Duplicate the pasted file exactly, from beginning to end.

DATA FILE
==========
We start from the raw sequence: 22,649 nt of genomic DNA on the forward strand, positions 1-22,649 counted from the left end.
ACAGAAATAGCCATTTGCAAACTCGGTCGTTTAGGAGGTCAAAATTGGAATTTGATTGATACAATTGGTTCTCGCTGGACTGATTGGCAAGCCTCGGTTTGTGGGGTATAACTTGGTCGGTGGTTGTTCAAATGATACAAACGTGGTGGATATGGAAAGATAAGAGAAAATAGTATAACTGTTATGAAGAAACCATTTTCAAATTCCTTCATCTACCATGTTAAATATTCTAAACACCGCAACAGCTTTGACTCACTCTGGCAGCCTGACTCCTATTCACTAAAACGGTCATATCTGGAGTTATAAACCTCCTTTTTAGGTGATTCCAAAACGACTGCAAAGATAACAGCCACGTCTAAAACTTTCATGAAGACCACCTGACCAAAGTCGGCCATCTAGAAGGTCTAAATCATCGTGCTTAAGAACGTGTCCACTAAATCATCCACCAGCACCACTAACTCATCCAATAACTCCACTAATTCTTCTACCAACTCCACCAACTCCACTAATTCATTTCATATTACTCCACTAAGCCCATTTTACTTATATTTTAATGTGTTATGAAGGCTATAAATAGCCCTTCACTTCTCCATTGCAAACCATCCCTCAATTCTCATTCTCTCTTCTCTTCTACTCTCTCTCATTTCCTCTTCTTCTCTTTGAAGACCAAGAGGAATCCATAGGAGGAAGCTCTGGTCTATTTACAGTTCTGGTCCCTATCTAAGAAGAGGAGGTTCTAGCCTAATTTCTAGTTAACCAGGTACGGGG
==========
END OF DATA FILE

We start from the raw sequence: 22,649 nt of genomic DNA on the forward strand, positions 1-22,649 counted from the left end.
ACAGAAATAGCCATTTGCAAACTCGGTCGTTTAGGAGGTCAAAATTGGAATTTGATTGATACAATTGGTTCTCGCTGGACTGATTGGCAAGCCTCGGTTTGTGGGGTATAACTTGGTCGGTGGTTGTTCAAATGATACAAACGTGGTGGATATGGAAAGATAAGAGAAAATAGTATAACTGTTATGAAGAAACCATTTTCAAATTCCTTCATCTACCATGTTAAATATTCTAAACACCGCAACAGCTTTGACTCACTCTGGCAGCCTGACTCCTATTCACTAAAACGGTCATATCTGGAGTTATAAACCTCCTTTTTAGGTGATTCCAAAACGACTGCAAAGATAACAGCCACGTCTAAAACTTTCATGAAGACCACCTGACCAAAGTCGGCCATCTAGAAGGTCTAAATCATCGTGCTTAAGAACGTGTCCACTAAATCATCCACCAGCACCACTAACTCATCCAATAACTCCACTAATTCTTCTACCAACTCCACCAACTCCACTAATTCATTTCATATTACTCCACTAAGCCCATTTTACTTATATTTTAATGTGTTATGAAGGCTATAAATAGCCCTTCACTTCTCCATTGCAAACCATCCCTCAATTCTCATTCTCTCTTCTCTTCTACTCTCTCTCATTTCCTCTTCTTCTCTTTGAAGACCAAGAGGAATCCATAGGAGGAAGCTCTGGTCTATTTACAGTTCTGGTCCCTATCTAAGAAGAGGAGGTTCTAGCCTAATTTCTAGTTAACCAGGTACGGGG